Artist Christine paints a 30cm white cube blue on all sides. She then cuts the cube into smaller cubes of dimension 10cm, collects and throws them up so that they land randomly onto the floor. What is the probability that all the top facing surfaces are blue?
Answer: This is as close as we have ever been to a trick question: the probability being zero, as the central cube will remain uncoloured. Not caught out, in order of reply, were: John Bowen, consultant, Bromsgrove, UK: Andrew Knox, Rubbond International, Ohé en Laak, The Netherlands; Michele Girardi, Scame Mastaf Spa, Suisio, Italy; Jose Padron, material development specialist, Waterville TG Inc., Waterville, Québec, Canada; David Mann, key account manager, SPC Rubber Compounding, UK; Daniel Willrich, redakteur, AutoRäderReifen-Gummibereifung, Hannover, Germany; Vivian Zhou, senior business development & market intelligence analyst. BU RE PLT APAC, Continental Tires (Shanghai) Co. Ltd, Shanghai, China; Stephan Paischer, head of product management special products, Semperit AG Holding, Vienna, Austria.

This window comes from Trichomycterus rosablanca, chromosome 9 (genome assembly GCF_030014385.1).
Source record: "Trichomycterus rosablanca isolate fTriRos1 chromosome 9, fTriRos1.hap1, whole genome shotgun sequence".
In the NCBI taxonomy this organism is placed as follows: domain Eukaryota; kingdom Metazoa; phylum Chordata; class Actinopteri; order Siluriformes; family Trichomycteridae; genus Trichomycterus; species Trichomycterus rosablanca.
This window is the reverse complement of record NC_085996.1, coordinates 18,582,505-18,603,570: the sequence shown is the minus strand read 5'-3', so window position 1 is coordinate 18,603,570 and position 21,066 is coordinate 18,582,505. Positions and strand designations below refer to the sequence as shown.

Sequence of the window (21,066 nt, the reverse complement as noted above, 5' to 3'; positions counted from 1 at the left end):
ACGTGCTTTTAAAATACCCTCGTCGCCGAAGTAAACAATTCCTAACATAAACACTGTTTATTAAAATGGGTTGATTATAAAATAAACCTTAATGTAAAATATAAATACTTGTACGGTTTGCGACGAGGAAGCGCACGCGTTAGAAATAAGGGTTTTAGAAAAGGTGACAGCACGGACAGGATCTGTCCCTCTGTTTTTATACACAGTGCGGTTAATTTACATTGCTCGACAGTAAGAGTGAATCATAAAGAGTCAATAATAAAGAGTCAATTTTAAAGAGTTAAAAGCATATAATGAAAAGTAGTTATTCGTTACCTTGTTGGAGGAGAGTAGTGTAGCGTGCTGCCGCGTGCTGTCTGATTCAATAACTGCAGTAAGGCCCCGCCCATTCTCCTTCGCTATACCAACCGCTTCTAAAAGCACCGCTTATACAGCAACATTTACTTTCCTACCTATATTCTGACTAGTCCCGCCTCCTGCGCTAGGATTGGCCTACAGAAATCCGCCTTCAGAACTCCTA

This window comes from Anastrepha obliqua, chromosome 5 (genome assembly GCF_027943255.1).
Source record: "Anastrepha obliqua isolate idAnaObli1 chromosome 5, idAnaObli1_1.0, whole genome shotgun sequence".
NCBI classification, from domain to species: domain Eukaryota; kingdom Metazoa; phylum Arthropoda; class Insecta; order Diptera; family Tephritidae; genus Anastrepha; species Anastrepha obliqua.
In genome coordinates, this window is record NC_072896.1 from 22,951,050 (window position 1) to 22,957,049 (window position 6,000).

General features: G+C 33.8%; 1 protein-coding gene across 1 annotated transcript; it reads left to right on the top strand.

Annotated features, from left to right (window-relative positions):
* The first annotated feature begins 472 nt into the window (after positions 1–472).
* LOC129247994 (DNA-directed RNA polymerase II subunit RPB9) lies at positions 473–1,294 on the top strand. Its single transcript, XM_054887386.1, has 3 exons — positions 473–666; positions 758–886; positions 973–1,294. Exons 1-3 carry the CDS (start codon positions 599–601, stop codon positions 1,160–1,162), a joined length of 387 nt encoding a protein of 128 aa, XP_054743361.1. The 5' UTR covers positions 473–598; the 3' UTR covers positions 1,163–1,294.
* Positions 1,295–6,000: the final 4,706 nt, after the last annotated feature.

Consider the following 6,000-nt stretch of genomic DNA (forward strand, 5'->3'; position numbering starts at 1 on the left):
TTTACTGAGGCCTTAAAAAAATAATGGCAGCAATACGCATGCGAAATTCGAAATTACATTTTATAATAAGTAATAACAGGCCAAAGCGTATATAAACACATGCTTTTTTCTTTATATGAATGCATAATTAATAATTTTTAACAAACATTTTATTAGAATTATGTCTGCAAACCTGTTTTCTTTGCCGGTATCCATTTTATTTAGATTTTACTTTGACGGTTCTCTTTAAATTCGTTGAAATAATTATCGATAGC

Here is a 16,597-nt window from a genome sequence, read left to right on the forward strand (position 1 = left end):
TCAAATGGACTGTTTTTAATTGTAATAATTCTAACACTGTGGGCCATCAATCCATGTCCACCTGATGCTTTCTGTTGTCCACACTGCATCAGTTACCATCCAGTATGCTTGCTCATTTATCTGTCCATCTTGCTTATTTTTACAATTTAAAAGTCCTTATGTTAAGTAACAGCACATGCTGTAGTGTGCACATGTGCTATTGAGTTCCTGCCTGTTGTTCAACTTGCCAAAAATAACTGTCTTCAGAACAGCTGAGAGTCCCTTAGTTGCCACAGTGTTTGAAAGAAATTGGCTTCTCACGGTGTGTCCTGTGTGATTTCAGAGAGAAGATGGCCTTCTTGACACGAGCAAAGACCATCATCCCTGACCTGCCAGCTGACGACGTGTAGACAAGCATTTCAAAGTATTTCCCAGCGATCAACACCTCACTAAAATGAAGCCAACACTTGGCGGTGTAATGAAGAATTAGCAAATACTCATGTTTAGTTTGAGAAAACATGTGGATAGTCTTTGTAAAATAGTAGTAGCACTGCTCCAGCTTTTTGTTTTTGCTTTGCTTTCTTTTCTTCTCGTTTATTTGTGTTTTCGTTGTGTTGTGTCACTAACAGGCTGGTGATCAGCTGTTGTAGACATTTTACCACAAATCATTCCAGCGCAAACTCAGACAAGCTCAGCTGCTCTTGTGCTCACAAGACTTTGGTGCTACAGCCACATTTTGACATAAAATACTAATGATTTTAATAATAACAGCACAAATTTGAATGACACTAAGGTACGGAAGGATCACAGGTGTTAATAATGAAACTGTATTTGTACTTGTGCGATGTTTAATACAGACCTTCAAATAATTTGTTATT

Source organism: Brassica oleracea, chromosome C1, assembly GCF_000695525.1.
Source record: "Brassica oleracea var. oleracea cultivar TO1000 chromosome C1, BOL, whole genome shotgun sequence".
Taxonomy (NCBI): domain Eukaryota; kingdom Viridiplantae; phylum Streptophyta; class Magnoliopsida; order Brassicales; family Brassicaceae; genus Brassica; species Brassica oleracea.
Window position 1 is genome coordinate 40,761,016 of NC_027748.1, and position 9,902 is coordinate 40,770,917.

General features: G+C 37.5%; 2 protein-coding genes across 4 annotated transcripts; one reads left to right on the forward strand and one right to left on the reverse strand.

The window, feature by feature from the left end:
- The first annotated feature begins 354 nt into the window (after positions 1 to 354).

David Mann: As the cube from the centre of the original cube will be white on all sides, the probability is zero isn’t it? If you flip the question and estimate the probability of them all being white, it’s something like 1.008 x 10^-5. If you toss away the central cube than the probability of all the others being blue is 1.57 x 10^-15.
Jose Padron: The divided cube give 27 small cubes, with 162 faces. There are 54 blue faces: 8 cubes with three painted surfaces; thus, 8*3 = 24 blue sides out of 8*6 = 48 total sides; 12 cubes with two painted surfaces. Thus, 12*2 = 24 blue sides out of 12*6 = 72 total sides
6 cubes with one painted surface; thus, 6*1 = 6 blue sides out of 6*6 = 36 total sides However, there is; one cube with no painted surfaces. The core of the original cube was not painted.
Unless you are an avid reader of ERJ back issues, it was rather difficult to guess the precise year of the article. Extra well done, so, to Stephan Paischer, Jose Padron, Andrew Knox who came in right on the money with 2014.
Try to guess the year-of-publication of the following snippet from the ERJ archives, which date back to 1884.